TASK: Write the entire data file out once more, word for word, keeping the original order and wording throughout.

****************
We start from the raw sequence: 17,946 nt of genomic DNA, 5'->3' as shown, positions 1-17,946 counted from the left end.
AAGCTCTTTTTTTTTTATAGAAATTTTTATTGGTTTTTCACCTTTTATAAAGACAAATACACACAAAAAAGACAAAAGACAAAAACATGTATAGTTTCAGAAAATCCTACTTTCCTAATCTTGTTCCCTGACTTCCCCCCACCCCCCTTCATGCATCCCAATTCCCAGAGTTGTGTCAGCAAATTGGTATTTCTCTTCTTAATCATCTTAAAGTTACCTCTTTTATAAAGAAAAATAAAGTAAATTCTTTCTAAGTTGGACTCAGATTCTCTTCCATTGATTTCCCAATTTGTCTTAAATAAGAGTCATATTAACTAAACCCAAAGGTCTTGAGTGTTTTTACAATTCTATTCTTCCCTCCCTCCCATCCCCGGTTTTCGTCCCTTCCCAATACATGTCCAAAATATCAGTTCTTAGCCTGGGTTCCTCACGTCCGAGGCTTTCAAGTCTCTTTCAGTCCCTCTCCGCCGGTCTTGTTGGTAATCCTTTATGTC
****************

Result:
We start from the raw sequence: 17,946 nt of genomic DNA, 5'->3' as shown, positions 1-17,946 counted from the left end.
AAGCTCTTTTTTTTTTATAGAAATTTTTATTGGTTTTTCACCTTTTATAAAGACAAATACACACAAAAAAGACAAAAGACAAAAACATGTATAGTTTCAGAAAATCCTACTTTCCTAATCTTGTTCCCTGACTTCCCCCCACCCCCCTTCATGCATCCCAATTCCCAGAGTTGTGTCAGCAAATTGGTATTTCTCTTCTTAATCATCTTAAAGTTACCTCTTTTATAAAGAAAAATAAAGTAAATTCTTTCTAAGTTGGACTCAGATTCTCTTCCATTGATTTCCCAATTTGTCTTAAATAAGAGTCATATTAACTAAACCCAAAGGTCTTGAGTGTTTTTACAATTCTATTCTTCCCTCCCTCCCATCCCCGGTTTTCGTCCCTTCCCAATACATGTCCAAAATATCAGTTCTTAGCCTGGGTTCCTCACGTCCGAGGCTTTCAAGTCTCTTTCAGTCCCTCTCCGCCGGTCTTGTTGGTAATCCTTTATGTC